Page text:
.form mottoes painted over the entrance.
Tune. ;- : ' .
There Will Be a' Deficit' la the Treasury.
.Not a Surplus, This Year,'
The original estimate, by the Treasury
Department of the Government's' revenue"
for the present fiscal year was $383,
000.000. ..--.'.- ..''
Last year the revenue hi round .numbers
was $379,000,000:' In the fiscal-year 1887
it was $371,000,000.- In .the fiscal .year
1886 it was $330,000,000. -
We have, already the figures of the
Government receipts from all sources dur
ing the months of July, August and Sep
tember, constituting the'first quarter of
the fiscal year 1689. The quarter's reve
nue amounted to only $97,526,252, against
$102,328,896 for the corresponding period,
last year. '
hi view of this: marked and significant
decline of nearly $5,000,000 in the govern
ment's income during a single quarter, we
understand that some, of the' longest
headed authorities in the treasury are now
disposed to reduce their 'estimate of 'the
year's receipts by about $13,000,000; thus,
bringing down the total from $383.000,000 .
to $370,000,000.
That would reduce the surplus this year'
to about $5,500,000, or only one air 1. one--third
per cent margin above the total of
appropriations for the year, even suppos
ing that the revenue from' the postoffice
comes up to the estimated amount, $57,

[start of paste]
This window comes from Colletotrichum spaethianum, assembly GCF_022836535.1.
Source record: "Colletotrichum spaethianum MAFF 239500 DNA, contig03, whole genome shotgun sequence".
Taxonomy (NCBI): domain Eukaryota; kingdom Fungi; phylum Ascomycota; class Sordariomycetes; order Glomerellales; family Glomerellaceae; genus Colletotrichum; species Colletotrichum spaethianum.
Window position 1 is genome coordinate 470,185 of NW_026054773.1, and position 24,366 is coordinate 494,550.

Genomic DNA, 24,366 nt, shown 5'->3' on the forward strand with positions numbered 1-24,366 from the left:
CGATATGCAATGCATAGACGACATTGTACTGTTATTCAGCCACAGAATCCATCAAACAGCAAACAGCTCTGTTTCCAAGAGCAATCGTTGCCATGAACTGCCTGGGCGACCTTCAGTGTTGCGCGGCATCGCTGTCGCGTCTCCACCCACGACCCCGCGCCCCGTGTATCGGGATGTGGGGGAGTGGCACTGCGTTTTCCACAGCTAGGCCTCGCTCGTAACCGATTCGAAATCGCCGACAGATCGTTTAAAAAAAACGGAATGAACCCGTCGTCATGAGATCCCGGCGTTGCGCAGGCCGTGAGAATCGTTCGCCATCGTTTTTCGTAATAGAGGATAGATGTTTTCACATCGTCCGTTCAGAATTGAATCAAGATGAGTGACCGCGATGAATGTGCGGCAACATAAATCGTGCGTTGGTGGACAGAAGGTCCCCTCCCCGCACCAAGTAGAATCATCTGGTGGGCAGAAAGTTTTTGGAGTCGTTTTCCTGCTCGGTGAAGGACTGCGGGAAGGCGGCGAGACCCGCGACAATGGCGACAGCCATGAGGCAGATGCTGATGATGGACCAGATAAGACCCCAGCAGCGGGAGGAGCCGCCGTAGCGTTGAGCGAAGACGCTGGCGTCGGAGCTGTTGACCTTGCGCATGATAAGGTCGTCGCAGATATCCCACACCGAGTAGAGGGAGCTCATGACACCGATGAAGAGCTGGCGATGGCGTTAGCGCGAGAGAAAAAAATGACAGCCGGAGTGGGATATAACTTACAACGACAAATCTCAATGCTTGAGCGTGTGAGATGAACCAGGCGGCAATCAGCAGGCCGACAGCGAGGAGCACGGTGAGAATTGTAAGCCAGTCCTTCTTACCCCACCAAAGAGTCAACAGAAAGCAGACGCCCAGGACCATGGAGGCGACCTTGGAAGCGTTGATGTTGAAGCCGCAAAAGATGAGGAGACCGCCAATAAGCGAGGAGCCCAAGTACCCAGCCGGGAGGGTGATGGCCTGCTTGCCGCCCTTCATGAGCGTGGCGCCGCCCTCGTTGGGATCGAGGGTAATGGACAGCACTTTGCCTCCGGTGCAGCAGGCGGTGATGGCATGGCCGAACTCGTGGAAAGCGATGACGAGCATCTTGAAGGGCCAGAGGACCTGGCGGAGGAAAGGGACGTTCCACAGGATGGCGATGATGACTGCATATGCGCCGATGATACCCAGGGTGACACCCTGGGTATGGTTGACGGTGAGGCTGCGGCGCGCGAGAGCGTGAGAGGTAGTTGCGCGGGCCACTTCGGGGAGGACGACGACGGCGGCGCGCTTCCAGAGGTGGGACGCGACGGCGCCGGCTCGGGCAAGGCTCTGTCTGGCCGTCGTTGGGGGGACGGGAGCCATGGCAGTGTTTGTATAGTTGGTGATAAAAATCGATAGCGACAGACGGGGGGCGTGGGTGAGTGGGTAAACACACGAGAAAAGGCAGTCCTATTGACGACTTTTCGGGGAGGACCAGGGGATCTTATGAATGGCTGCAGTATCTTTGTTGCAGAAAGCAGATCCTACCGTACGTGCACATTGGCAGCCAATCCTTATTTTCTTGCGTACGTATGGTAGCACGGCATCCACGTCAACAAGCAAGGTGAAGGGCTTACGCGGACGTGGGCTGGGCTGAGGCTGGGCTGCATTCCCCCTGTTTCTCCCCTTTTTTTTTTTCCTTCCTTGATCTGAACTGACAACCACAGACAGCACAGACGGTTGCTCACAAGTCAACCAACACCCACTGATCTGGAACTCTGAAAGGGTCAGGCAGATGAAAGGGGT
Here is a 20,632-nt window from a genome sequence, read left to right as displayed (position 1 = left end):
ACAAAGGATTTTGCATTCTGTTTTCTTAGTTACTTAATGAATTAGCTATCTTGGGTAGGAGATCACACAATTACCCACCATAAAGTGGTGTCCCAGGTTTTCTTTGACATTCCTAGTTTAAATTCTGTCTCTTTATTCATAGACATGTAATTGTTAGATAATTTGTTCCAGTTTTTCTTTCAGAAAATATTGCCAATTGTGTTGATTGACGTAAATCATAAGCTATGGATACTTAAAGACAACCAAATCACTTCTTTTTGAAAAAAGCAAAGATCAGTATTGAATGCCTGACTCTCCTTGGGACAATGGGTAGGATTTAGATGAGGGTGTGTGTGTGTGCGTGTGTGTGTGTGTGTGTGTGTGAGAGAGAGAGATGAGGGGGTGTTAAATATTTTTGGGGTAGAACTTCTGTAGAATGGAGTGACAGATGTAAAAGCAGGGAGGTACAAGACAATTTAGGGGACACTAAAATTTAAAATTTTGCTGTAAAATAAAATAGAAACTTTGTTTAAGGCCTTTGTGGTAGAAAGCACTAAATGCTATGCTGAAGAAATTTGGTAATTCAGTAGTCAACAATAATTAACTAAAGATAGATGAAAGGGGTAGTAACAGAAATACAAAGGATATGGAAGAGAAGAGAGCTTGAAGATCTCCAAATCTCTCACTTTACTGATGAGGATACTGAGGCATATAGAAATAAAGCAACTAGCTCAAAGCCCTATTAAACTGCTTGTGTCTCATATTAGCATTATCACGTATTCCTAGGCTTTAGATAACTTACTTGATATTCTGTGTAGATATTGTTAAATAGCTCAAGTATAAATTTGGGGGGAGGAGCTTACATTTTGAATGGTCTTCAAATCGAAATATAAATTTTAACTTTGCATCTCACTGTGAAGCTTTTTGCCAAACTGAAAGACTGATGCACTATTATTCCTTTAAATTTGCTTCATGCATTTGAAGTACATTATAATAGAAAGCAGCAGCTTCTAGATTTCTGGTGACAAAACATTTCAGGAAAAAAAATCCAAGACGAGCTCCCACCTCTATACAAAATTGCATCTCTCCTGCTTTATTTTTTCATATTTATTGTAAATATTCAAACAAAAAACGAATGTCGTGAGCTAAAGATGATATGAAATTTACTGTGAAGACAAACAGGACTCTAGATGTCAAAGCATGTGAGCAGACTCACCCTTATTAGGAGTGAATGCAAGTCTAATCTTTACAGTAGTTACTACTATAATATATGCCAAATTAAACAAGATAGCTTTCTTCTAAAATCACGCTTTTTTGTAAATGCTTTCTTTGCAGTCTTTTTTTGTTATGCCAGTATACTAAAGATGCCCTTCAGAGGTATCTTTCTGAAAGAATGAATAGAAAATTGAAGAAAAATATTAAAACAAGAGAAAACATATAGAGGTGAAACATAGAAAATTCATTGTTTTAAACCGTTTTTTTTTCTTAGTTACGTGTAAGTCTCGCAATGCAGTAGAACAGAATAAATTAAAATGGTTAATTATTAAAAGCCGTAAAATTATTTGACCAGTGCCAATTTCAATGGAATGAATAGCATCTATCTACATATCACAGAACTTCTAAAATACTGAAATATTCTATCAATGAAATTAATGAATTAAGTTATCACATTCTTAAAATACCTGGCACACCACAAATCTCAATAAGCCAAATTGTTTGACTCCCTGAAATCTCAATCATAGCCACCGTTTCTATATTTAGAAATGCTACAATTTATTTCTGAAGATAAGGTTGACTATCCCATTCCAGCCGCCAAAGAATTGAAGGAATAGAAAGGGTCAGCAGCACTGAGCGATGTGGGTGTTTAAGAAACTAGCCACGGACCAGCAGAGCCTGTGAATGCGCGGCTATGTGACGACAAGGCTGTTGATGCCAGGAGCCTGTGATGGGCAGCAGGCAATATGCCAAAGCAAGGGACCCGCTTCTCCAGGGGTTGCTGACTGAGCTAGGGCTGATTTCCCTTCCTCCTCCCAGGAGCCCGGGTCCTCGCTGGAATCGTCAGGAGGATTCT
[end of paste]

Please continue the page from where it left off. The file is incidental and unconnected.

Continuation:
564,000. - '
In' a surplus of between five aad six
millions for the year, calm' minded finan
ciers will perceive no presage of the finan-''
cial convulsion and widespread disaster
which Mr. Cleveland predicted in Decem
ber last
Bat now let us see what ground- there
is for expecting even so.small a surplus
as JBjSOO.OOO.this year, and not a deficit
The receipts for the first quarter are
known.- Thev. amount to t97.526.252.
BawaawaawawVS& rtsfsK1
ft awawaawaawaawaawaawaaw Ual 'Jk PI
J$J awaawESa Vgg
TCasfv JaawaawafflwHVa
Ji'Vai BTTBlawawaawaawaawai X
liaZalPawaISrJrffl& fee
iMf7m aasaT aV WrafarTv
i I Plr asaa saauaBvlSSaaissii
ne experience or pasvyears 'snows a
definite and tolerably constant ratio be
tween the frst quarter's receipts and
those of the whole twelve months. We
are surprised that it has been overlooked
by the treasury officials. . This is the fact:
The first three 'months of the fiscal year
bring hi considerably more .'than one
fourth of the year's revenue. ' Just how
much, more it is easy to ascertain by a
mathematical process.